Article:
As I say in the video, even a simple switch of the order of the messages would help, because that would help the message work with cognitive biases rather than against them.
We all have cognitive biases. None of us is immune. It’s why we so often suffer from the Persuader’s Paradox and our messages suffer as a result. But we don’t need to be persuaded. Our audiences do. If you want your messages to be successful, you have to work against your cognitive biases and with theirs.
The easiest way to do that: test your message, in whatever form, with someone who isn’t already convinced your message is right. Even better if you find a skeptic, or someone disinclined to believe you. (Just beware the Semmelweis reflex when they give you their opinion!)
If it can survive that test, it’s likely strong enough to survive just about anything.Your message needs to be more than just relevant and remarkable, it needs to be resilient, too. Click To Tweet
Please note that many of the links are affiliate links, which means if you buy a thing I link to, I get a percentage of the cost, and then donate it to charity.
In the continuing saga of finding what’s missing from messages out in the wild, it’s another advertisement. And this time for the Apple Card. What’s missing from that message? A proper order that leaves us with the message that Apple wants us to have. I’m Tamsen Webster of TamsenWebster.com, and that’s what we’re talking about on this episode of What’s Missing From This Message?
The other day I was walking around downtown Boston when I happened to spy this outdoor advertisement, probably 50 feet away. And what caught my eye was the fact that they were spending a lot of time and effort. The message that was super clear was the message on the bottom of this ad, that there was confusing points and rewards. And from a distance, I couldn’t tell what the ad was for. And so I thought to myself, “Well, that’s kind of weird that they’d be advertising confusing points and rewards, what’s going on here? Because it seems like something might just be missing from this message.” So I went to take a closer look. Now, if we go and take a closer look, then we see that it’s an ad for Apple Card. And let’s look at how it’s laid out. So up in the upper left it says Apple Card, kind of rainbow font. And then it says unlimited daily cash back. Rainbows, white light, yay, positive benefit.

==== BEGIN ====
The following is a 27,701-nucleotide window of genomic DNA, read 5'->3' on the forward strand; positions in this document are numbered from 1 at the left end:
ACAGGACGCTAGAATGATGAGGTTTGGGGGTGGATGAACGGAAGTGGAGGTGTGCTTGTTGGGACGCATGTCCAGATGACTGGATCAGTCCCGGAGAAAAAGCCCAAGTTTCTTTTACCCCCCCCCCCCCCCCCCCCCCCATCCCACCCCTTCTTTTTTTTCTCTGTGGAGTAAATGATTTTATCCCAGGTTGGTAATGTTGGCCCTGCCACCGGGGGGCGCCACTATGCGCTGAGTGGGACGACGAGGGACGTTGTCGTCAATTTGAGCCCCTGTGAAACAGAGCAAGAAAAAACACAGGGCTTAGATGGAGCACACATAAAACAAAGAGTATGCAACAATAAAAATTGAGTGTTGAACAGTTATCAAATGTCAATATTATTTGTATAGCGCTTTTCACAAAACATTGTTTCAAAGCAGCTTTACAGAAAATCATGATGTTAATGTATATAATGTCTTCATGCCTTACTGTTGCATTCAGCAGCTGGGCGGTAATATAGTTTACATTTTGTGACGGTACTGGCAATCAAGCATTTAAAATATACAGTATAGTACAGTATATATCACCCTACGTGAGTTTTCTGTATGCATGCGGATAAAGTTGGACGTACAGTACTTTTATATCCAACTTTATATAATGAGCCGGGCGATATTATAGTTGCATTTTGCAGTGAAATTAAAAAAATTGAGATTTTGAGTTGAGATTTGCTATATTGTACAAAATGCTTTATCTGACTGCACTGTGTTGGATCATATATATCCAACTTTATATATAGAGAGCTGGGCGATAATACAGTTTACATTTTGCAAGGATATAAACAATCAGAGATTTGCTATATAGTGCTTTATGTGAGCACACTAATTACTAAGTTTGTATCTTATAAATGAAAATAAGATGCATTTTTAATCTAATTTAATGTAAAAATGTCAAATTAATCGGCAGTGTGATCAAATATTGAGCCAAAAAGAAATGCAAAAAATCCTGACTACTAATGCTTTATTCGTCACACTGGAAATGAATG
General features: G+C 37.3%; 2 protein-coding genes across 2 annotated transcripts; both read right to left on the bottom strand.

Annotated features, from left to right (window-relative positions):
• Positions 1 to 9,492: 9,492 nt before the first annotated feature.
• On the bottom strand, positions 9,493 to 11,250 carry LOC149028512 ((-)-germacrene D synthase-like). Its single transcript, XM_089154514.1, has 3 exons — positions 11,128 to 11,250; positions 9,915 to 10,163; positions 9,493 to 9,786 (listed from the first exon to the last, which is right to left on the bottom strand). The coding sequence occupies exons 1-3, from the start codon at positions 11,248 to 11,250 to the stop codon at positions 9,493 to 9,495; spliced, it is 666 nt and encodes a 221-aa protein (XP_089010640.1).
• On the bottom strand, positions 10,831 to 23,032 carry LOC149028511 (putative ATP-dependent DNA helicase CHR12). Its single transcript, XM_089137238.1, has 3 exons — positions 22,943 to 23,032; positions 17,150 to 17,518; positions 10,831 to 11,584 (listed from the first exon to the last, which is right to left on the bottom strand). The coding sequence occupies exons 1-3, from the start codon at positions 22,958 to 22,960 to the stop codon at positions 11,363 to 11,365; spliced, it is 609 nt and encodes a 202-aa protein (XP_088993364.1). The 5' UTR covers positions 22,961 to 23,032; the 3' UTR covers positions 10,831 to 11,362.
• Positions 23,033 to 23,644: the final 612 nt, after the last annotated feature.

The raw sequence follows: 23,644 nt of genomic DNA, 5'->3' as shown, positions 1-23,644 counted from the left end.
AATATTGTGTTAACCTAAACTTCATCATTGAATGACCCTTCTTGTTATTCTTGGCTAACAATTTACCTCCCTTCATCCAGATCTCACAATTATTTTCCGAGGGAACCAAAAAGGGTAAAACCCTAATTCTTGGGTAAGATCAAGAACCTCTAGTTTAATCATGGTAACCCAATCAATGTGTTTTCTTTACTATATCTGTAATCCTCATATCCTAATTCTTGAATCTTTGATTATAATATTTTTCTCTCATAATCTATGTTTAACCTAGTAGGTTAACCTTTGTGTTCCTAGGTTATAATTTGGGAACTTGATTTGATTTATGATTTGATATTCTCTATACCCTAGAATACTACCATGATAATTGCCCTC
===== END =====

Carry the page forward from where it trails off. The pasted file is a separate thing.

And then down in the dark blackness of the thing below, it says confusing points and rewards, not Apple Card. Now at heart, this is a really good message. And so as always, what I’m trying to do is figure out how do we make a good message stronger. And full disclosure, I’m not a graphic designer, but I do know a thing or two about how people, or at least I read information when it’s on a sign, and something about how humans more broadly tend to remember things in general. Now I as a human tend to read top to bottom on something like this. So if we read this ad top to bottom, it starts with Apple Card, unlimited daily cash back, confusing points and rewards, not Apple Card. Okay. So it works fairly well, but at the same time, it means that we’re ending on a message that isn’t associated with the brand. And I’m not sure that that’s the best thing to do.